soldiers so they could go to work, the hospital, university, to see family,
etc. One Bedouin woman was shaking, she was so nervous. We were able to
get some people through, but one pregnant woman, who was on her way to the
doctor, was refused a pass. That was very frustrating.”

Father Claudio tells us that a few months ago, soldiers found explosives on
one of the Palestinians crossing the monastery. But he doesn’t see that as
a reason for collectively punishing the entire community. One of the
soldiers tells a member of our group that the Palestinians dug a tunnel
below the monastery grounds to bring explosives into Jerusalem. We
inspected the “tunnel”, and there is definitely an opening large enough for
a person to get through, but not much more.

For Father Claudio, it is hardly surprising that people try any way to get
to the other side where they can find work: “The father of one family I
know with eight children hasn’t worked in one month. I help them
spiritually and I give them some food. Much more than that, I cannot

But Father Claudio does do much more. People see the monastery as a safe
haven. The sick come to him and he takes them to the hospital in his car,
using his status to get around the closures. He has had to rush women in
labour to the hospital as well. Were it not for him, these women would
have had to deliver their babies at home, a situation that adds to the
infant mortality rate in Palestine. The people call him “abuna” – our
father – even if they are not Christian.

But even Father Claudio is not always able to circumvent the authorities,
and he’s not immune from the troubles either. He shows us a scar on his
arm. “This was a gift from the army,” he tells us. “They fired tear gas
and it hit me right here.”

Father Claudio takes us around the monastery on an impromptu tour, pointing
to buildings owned by the Latin Catholic, Armenian Catholic, Greek Orthodox
and Anglican Churches. Some of the buildings are used as low-cost housing
for local Palestinian Christians. The wall will separate all of these
community centres.

All the while our group is walking along a dirt path between the rows of
olive trees, Palestinians are scurrying by us in the other direction trying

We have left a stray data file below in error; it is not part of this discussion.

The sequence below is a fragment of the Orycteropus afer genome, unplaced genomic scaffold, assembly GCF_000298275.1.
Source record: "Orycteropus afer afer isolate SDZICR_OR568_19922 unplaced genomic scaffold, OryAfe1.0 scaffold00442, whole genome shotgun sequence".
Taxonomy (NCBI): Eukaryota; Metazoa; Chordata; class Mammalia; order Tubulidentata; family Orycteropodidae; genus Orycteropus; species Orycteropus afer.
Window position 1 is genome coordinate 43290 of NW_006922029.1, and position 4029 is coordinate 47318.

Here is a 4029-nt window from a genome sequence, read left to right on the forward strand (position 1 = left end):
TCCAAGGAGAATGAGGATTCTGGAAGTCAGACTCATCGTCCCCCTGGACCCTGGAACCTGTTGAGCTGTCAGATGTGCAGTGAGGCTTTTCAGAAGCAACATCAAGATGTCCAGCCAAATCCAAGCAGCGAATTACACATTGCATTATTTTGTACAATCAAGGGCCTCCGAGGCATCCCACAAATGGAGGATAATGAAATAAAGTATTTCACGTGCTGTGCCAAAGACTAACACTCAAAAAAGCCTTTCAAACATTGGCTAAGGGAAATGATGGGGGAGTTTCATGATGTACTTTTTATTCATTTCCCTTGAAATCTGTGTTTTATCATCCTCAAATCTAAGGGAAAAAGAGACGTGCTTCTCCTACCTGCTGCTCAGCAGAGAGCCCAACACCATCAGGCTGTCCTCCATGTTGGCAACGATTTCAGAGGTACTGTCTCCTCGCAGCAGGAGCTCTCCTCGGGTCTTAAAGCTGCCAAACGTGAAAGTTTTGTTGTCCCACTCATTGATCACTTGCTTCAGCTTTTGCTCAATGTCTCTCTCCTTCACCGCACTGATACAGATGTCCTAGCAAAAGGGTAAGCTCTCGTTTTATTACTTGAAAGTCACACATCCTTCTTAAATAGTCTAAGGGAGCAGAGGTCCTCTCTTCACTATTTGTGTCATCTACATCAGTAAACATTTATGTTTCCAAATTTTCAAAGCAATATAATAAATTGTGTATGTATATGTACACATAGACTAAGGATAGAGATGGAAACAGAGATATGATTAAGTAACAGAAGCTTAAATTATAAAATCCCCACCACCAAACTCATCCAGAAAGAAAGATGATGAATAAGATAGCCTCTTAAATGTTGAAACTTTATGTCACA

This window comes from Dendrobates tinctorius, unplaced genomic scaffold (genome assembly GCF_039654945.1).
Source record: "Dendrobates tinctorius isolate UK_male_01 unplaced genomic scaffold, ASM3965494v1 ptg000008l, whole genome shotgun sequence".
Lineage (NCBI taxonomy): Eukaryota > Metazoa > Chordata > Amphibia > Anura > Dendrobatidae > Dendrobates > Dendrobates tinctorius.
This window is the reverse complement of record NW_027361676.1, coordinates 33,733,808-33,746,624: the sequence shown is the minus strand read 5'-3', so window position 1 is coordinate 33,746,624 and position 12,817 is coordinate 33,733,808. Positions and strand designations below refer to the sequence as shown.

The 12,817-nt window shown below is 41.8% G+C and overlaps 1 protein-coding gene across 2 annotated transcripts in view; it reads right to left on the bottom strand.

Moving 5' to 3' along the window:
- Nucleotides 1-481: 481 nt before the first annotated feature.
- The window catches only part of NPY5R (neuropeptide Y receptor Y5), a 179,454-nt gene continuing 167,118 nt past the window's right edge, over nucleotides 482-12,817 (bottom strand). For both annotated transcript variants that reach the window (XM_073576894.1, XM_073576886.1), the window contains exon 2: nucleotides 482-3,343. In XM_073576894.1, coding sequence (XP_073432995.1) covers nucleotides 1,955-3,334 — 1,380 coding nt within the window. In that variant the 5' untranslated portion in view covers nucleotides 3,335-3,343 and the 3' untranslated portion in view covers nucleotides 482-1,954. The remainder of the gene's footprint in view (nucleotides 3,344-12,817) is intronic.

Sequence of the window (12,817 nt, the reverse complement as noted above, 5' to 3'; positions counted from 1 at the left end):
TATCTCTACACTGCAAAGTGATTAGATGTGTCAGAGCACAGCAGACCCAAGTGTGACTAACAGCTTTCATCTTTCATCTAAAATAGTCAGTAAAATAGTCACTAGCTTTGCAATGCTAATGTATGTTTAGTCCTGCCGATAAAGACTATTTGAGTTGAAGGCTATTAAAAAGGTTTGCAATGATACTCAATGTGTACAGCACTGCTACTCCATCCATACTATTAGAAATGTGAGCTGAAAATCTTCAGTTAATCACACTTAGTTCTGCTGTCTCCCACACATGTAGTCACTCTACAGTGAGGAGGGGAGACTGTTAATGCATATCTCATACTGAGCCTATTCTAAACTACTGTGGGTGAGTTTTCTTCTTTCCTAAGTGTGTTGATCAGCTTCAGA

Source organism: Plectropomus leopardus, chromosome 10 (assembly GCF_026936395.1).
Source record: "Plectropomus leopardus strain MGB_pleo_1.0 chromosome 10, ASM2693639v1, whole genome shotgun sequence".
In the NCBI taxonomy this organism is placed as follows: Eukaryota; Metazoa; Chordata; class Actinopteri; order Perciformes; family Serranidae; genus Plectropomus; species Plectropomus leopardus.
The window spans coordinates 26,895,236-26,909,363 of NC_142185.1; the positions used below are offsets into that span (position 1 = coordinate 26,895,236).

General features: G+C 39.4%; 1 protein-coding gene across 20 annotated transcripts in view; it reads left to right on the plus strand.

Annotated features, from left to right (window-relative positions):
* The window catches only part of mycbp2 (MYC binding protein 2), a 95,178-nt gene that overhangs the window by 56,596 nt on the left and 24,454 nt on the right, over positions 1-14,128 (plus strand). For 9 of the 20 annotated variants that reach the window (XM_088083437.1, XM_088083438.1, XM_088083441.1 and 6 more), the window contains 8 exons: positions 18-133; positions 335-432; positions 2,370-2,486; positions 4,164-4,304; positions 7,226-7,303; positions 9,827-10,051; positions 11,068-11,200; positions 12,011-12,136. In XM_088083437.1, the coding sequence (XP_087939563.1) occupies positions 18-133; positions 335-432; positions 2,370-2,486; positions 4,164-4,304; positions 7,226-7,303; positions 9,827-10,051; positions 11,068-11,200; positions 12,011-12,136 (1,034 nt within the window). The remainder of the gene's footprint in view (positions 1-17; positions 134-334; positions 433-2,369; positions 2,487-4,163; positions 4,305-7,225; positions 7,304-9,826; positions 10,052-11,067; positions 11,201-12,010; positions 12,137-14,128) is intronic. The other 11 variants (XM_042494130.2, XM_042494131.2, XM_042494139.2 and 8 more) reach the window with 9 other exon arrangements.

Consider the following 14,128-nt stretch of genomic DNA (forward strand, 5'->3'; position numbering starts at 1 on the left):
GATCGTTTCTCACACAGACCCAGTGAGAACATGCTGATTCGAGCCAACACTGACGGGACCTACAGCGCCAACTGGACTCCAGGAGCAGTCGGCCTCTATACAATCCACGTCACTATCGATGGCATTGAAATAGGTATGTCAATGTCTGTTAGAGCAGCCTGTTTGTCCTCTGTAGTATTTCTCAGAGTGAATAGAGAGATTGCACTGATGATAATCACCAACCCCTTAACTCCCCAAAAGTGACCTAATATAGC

to cross. Soldiers are stopping them and the ecumenical accompaniers are
advocating for them. When Father Claudio comes by, he tells the soldiers
not to bother the Palestinians and, curiously, they listen without
argument. Of course, he can’t intervene on behalf of every Palestinian who
tries to cross and he can’t be present at all times.

“This wall doesn’t respect the human rights of the Palestinian people,”
Father Claudio says. “It doesn’t respect private property because the
Israeli government takes the land to build it. It is not the land of the
government, it is the land of poor people. What more do they want from
these people?”

Father Claudio gets some help with the many caretaking chores from another
Italian priest from Abu Dis. Otherwise, he is essentially alone, but it was
not always this way. Before the outbreak of the current Intifada in 2000,
there were five priests living in the monastery with him. They all left
because of the fear and uncertainty caused by the situation. When asked if
he will be forced to leave as well, he replies defiantly: “The only way I
will leave is if they kill me. This is my home. These people are my family.”

Our tour ended at Father Claudio’s church, where the absence of worshippers
is symbolic of the disappearing presence of Christians in the Holy Land.
Located just a few hundred metres away is the traditional site where the
Gospel tells us Jesus called into the tomb of Lazarus and brought him back
from the dead. If the wall is completed, it may take a miracle of a
similar magnitude to bring back the Christian community here.

Larry Fata, a Catholic teacher and journalist from USA is managing editor
and communication officer of the EAPPI.

A free short movie (3 min., 50 Mb) featuring Father Claudio is available
> News & Updates > Catholic monastery could be divided
wall or click on this Link

Free high resolution photos are available at:

Media contact in Jerusalem: Cathy Nichols, Phone +972 2 628 9402

The Ecumenical Accompaniment Programme in Palestine and Israel (EAPPI)
was launched in August 2002. Ecumenical accompaniers monitor and
report violations of human rights and international humanitarian law,
support acts of non-violent resistance alongside local Christian and
Muslim Palestinians and Israeli peace activists, offer protection
through non-violent presence, engage in public policy advocacy,
and stand in solidarity with the churches and all those struggling
against the occupation. The programme is co-ordinated by the World
Council of Churches. Website: